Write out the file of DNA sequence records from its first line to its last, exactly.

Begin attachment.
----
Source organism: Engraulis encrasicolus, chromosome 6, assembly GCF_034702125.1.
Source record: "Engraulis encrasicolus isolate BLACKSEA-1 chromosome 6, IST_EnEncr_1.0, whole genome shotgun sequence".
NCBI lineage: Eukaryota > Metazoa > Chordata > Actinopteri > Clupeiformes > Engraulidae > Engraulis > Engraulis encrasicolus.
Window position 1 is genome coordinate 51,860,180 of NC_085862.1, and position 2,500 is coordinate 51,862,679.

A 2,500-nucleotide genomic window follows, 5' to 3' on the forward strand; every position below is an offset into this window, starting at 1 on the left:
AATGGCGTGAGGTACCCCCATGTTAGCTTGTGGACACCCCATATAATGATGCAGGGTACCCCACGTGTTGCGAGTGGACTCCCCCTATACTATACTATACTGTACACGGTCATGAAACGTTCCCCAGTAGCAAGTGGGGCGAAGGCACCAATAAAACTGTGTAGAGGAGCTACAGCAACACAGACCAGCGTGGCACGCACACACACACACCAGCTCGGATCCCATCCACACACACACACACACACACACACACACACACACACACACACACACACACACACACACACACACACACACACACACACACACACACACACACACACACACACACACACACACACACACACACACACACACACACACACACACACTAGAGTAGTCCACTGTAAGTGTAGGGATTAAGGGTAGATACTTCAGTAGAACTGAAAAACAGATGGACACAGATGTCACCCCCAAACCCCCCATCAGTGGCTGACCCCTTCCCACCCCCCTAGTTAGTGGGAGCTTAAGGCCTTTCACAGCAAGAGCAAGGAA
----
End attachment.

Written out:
Source organism: Engraulis encrasicolus, chromosome 6, assembly GCF_034702125.1.
Source record: "Engraulis encrasicolus isolate BLACKSEA-1 chromosome 6, IST_EnEncr_1.0, whole genome shotgun sequence".
NCBI lineage: Eukaryota > Metazoa > Chordata > Actinopteri > Clupeiformes > Engraulidae > Engraulis > Engraulis encrasicolus.
Window position 1 is genome coordinate 51,860,180 of NC_085862.1, and position 2,500 is coordinate 51,862,679.

A 2,500-nucleotide genomic window follows, 5' to 3' on the forward strand; every position below is an offset into this window, starting at 1 on the left:
AATGGCGTGAGGTACCCCCATGTTAGCTTGTGGACACCCCATATAATGATGCAGGGTACCCCACGTGTTGCGAGTGGACTCCCCCTATACTATACTATACTGTACACGGTCATGAAACGTTCCCCAGTAGCAAGTGGGGCGAAGGCACCAATAAAACTGTGTAGAGGAGCTACAGCAACACAGACCAGCGTGGCACGCACACACACACACCAGCTCGGATCCCATCCACACACACACACACACACACACACACACACACACACACACACACACACACACACACACACACACACACACACACACACACACACACACACACACACACACACACACACACACACACACACACACACACACACACACACACACACTAGAGTAGTCCACTGTAAGTGTAGGGATTAAGGGTAGATACTTCAGTAGAACTGAAAAACAGATGGACACAGATGTCACCCCCAAACCCCCCATCAGTGGCTGACCCCTTCCCACCCCCCTAGTTAGTGGGAGCTTAAGGCCTTTCACAGCAAGAGCAAGGAA